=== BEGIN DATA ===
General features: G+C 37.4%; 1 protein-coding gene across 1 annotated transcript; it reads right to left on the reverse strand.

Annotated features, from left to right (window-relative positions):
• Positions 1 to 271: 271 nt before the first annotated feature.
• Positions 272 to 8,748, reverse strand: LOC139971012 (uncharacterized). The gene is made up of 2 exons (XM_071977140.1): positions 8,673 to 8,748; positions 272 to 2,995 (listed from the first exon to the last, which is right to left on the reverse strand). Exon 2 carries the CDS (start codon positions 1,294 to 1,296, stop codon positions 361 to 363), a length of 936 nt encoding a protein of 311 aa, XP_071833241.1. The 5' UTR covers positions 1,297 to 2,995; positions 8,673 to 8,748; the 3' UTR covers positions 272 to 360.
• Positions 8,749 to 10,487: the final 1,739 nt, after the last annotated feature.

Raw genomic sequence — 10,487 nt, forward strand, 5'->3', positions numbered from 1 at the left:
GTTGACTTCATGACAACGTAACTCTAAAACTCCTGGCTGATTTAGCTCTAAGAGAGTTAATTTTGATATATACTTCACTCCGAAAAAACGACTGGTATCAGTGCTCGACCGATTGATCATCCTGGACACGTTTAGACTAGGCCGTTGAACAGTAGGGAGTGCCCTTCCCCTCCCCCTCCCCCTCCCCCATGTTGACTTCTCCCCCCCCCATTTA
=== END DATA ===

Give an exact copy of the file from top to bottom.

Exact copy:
General features: G+C 37.4%; 1 protein-coding gene across 1 annotated transcript; it reads right to left on the reverse strand.

Annotated features, from left to right (window-relative positions):
• Positions 1 to 271: 271 nt before the first annotated feature.
• Positions 272 to 8,748, reverse strand: LOC139971012 (uncharacterized). The gene is made up of 2 exons (XM_071977140.1): positions 8,673 to 8,748; positions 272 to 2,995 (listed from the first exon to the last, which is right to left on the reverse strand). Exon 2 carries the CDS (start codon positions 1,294 to 1,296, stop codon positions 361 to 363), a length of 936 nt encoding a protein of 311 aa, XP_071833241.1. The 5' UTR covers positions 1,297 to 2,995; positions 8,673 to 8,748; the 3' UTR covers positions 272 to 360.
• Positions 8,749 to 10,487: the final 1,739 nt, after the last annotated feature.

Raw genomic sequence — 10,487 nt, forward strand, 5'->3', positions numbered from 1 at the left:
GTTGACTTCATGACAACGTAACTCTAAAACTCCTGGCTGATTTAGCTCTAAGAGAGTTAATTTTGATATATACTTCACTCCGAAAAAACGACTGGTATCAGTGCTCGACCGATTGATCATCCTGGACACGTTTAGACTAGGCCGTTGAACAGTAGGGAGTGCCCTTCCCCTCCCCCTCCCCCTCCCCCATGTTGACTTCTCCCCCCCCCATTTA